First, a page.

# Bit Reversal using bitwise

I am trying to do bit reversal in a byte. I use the code below

``````static int BitReversal(int n)
{
int u0 = 0x55555555; // 01010101010101010101010101010101
int u1 = 0x33333333; // 00110011001100110011001100110011
int u2 = 0x0F0F0F0F; // 00001111000011110000111100001111
int u3 = 0x00FF00FF; // 00000000111111110000000011111111
int u4 = 0x0000FFFF;
int x, y, z;
x = n;
y = (x >> 1) & u0;
z = (x & u0) << 1;
x = y | z;

y = (x >> 2) & u1;
z = (x & u1) << 2;
x = y | z;

y = (x >> 4) & u2;
z = (x & u2) << 4;
x = y | z;

y = (x >> 8) & u3;
z = (x & u3) << 8;
x = y | z;

y = (x >> 16) & u4;
z = (x & u4) << 16;
x = y | z;

return x;
}
``````

It can reverser the bit (on a 32-bit machine), but there is a problem, For example, the input is 10001111101, I want to get 10111110001, but this method would reverse the whole byte including the heading 0s. The output is 10111110001000000000000000000000. Is there any method to only reverse the actual number? I do not want to convert it to string and reverser, then convert again. Is there any pure math method or bit operation method?

Best Regards,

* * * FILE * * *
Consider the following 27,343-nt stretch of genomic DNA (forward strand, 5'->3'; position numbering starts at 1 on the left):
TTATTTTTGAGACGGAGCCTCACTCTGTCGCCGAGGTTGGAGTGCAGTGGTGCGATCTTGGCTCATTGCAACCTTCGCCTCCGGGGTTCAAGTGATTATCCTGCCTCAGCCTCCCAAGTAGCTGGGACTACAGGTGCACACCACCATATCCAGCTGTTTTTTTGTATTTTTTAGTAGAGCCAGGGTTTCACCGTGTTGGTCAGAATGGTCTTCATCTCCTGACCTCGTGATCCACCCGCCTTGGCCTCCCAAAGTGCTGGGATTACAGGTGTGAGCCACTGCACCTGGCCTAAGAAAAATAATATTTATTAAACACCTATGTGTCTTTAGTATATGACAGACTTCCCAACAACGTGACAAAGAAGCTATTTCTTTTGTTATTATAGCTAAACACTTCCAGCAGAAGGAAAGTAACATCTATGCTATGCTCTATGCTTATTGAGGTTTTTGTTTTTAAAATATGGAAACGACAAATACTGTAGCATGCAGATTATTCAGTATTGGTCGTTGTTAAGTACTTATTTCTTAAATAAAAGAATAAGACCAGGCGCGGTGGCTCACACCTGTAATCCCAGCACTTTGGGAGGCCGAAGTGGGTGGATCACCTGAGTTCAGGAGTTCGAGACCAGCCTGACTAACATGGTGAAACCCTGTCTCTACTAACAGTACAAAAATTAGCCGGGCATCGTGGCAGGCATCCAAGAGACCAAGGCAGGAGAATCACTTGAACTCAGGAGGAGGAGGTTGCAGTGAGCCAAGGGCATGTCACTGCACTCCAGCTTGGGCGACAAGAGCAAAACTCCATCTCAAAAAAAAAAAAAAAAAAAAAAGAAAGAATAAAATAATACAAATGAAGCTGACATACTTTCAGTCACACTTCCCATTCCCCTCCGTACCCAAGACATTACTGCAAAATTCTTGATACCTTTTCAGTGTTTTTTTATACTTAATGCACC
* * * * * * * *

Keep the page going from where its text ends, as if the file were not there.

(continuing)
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Athough I understand your method: it cannot compile since you use u4 and have not defined it in your example. –  Ritsaert Hornstra Mar 25 '10 at 13:11
Add int u4 = 0x0000FFFF; –  user287792 Mar 25 '10 at 13:18
This is not the reason, I just miss that. –  Yongwei Xing Mar 25 '10 at 13:24
nice algorithm! –  Karussell Mar 27 '10 at 23:23

Cheesy way is to shift until you get a 1 on the right:

``````if (x != 0) {
while ((x & 1) == 0) {
x >>= 1;
}
}
``````

Note: You should switch all the variables to `unsigned int`. As written you can have unwanted sign-extension any time you right shift.

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You should check if the value inserted is zero, bacause you might end up with an infinite loop. –  Ritsaert Hornstra Mar 25 '10 at 13:39
And watch out for what the sign bit does on a signed right shift, it's implementation-defined. Probably the right thing is for the questioner's code to switch to using unsigned int: there's no reason for it to be signed and it's not worth the hassle. –  Steve Jessop Mar 25 '10 at 14:26

Get the highest bit number using a similar approach and shift the resulting bits to the right 33 - #bits and voila!

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One method could be to find the leading number of sign bits in the number n, left shift n by that number and then run it through your above algorithm.

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This is wrong: 1000 (high bit 3) becomes << 3 and thus 10000000 and in reverse this is 0x02000000, and not 1! –  Ritsaert Hornstra Mar 25 '10 at 13:54
@Ritsaert: 1000 has 24 leading sign bits, so you shift it 24, not 3 –  Chris Dodd Mar 28 '10 at 4:52